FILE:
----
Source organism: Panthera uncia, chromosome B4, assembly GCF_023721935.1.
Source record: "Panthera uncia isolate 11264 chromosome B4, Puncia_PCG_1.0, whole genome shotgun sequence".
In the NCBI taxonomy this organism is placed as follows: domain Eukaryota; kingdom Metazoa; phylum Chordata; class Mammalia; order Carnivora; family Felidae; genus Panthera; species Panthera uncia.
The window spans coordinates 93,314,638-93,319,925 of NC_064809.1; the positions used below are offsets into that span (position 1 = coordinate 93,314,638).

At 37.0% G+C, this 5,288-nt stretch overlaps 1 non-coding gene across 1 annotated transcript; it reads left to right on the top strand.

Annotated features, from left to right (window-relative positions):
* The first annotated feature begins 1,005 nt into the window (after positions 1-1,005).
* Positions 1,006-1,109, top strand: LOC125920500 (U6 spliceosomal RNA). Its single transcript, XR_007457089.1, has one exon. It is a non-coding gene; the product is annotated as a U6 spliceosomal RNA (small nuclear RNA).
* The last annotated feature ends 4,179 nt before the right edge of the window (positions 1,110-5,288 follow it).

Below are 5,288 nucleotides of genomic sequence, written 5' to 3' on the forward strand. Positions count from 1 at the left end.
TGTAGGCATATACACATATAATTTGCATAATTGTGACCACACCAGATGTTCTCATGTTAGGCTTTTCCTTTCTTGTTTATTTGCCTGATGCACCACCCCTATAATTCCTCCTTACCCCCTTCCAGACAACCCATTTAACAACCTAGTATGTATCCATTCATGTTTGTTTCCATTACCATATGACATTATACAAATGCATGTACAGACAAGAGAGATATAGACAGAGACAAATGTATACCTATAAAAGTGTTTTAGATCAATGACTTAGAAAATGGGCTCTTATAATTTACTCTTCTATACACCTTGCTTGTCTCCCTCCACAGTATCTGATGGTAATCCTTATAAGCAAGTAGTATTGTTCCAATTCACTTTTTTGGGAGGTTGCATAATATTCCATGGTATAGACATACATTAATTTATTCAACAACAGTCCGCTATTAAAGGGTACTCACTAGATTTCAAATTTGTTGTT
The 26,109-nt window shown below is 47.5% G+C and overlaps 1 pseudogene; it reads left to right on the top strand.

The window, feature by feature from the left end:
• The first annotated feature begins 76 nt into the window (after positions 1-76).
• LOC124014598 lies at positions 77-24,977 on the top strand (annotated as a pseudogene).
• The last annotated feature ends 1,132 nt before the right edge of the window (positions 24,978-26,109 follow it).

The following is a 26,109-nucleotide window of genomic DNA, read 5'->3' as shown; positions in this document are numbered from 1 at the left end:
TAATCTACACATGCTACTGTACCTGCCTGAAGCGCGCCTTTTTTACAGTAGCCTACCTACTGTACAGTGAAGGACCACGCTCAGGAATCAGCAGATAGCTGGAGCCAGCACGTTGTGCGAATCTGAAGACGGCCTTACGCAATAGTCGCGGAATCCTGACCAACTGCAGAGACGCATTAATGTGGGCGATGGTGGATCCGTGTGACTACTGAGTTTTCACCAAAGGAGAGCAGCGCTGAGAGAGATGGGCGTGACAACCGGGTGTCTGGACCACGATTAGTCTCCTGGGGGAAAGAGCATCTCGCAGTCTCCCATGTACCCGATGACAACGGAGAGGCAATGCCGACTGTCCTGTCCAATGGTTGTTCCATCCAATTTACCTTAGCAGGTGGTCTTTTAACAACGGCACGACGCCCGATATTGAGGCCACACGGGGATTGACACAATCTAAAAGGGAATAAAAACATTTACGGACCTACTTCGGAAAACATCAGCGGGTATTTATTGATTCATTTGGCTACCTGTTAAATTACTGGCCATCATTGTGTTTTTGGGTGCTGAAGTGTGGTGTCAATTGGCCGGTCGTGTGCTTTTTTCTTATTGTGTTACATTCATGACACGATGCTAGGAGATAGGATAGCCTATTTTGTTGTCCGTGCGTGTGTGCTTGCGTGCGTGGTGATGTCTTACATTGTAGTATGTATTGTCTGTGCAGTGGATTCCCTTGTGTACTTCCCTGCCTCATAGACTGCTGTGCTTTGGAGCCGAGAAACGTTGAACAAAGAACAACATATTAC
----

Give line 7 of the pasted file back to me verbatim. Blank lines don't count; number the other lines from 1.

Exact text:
* The first annotated feature begins 1,005 nt into the window (after positions 1-1,005).